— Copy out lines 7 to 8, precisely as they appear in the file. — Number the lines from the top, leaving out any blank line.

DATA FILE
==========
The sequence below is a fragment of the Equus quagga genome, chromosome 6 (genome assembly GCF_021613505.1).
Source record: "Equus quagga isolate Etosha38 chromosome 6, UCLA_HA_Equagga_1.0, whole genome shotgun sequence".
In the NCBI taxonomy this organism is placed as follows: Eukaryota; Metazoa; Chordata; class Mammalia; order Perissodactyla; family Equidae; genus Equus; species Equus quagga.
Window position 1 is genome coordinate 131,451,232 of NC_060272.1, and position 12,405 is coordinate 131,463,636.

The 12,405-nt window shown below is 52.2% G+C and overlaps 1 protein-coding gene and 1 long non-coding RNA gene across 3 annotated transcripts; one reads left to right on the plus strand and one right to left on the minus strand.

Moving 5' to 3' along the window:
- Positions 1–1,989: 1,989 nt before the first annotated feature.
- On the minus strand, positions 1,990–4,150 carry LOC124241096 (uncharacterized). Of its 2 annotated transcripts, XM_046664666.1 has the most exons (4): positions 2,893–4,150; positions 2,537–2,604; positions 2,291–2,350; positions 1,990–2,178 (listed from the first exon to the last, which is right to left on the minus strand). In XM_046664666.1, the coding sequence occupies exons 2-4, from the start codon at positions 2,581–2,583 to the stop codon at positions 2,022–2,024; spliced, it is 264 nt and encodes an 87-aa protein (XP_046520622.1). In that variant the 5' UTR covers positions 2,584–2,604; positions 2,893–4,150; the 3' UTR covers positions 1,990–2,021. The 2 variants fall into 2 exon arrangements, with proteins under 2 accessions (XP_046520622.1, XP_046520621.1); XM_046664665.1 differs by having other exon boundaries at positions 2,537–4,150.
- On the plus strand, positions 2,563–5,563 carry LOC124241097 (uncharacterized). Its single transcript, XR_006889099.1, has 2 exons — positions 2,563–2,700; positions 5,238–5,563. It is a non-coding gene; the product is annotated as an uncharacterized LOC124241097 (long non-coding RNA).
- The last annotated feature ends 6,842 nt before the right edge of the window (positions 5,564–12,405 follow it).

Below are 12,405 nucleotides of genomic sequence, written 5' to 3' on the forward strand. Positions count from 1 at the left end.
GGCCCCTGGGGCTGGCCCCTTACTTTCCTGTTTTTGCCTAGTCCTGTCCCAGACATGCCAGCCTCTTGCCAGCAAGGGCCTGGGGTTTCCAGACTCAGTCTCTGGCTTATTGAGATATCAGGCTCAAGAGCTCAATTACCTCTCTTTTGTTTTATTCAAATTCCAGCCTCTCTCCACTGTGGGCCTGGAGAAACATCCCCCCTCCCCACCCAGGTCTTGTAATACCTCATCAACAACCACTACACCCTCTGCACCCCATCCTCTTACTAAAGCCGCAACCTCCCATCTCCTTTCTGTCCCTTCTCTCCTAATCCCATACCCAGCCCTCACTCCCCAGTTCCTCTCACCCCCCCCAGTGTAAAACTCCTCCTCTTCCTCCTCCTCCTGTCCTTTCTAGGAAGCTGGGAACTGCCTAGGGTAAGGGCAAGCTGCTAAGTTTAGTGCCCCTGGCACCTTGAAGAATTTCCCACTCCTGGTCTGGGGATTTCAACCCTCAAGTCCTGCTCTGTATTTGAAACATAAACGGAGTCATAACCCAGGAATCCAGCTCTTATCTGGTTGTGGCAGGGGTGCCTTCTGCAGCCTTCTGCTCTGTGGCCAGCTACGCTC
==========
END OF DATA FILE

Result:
- Positions 1–1,989: 1,989 nt before the first annotated feature.
- On the minus strand, positions 1,990–4,150 carry LOC124241096 (uncharacterized). Of its 2 annotated transcripts, XM_046664666.1 has the most exons (4): positions 2,893–4,150; positions 2,537–2,604; positions 2,291–2,350; positions 1,990–2,178 (listed from the first exon to the last, which is right to left on the minus strand). In XM_046664666.1, the coding sequence occupies exons 2-4, from the start codon at positions 2,581–2,583 to the stop codon at positions 2,022–2,024; spliced, it is 264 nt and encodes an 87-aa protein (XP_046520622.1). In that variant the 5' UTR covers positions 2,584–2,604; positions 2,893–4,150; the 3' UTR covers positions 1,990–2,021. The 2 variants fall into 2 exon arrangements, with proteins under 2 accessions (XP_046520622.1, XP_046520621.1); XM_046664665.1 differs by having other exon boundaries at positions 2,537–4,150.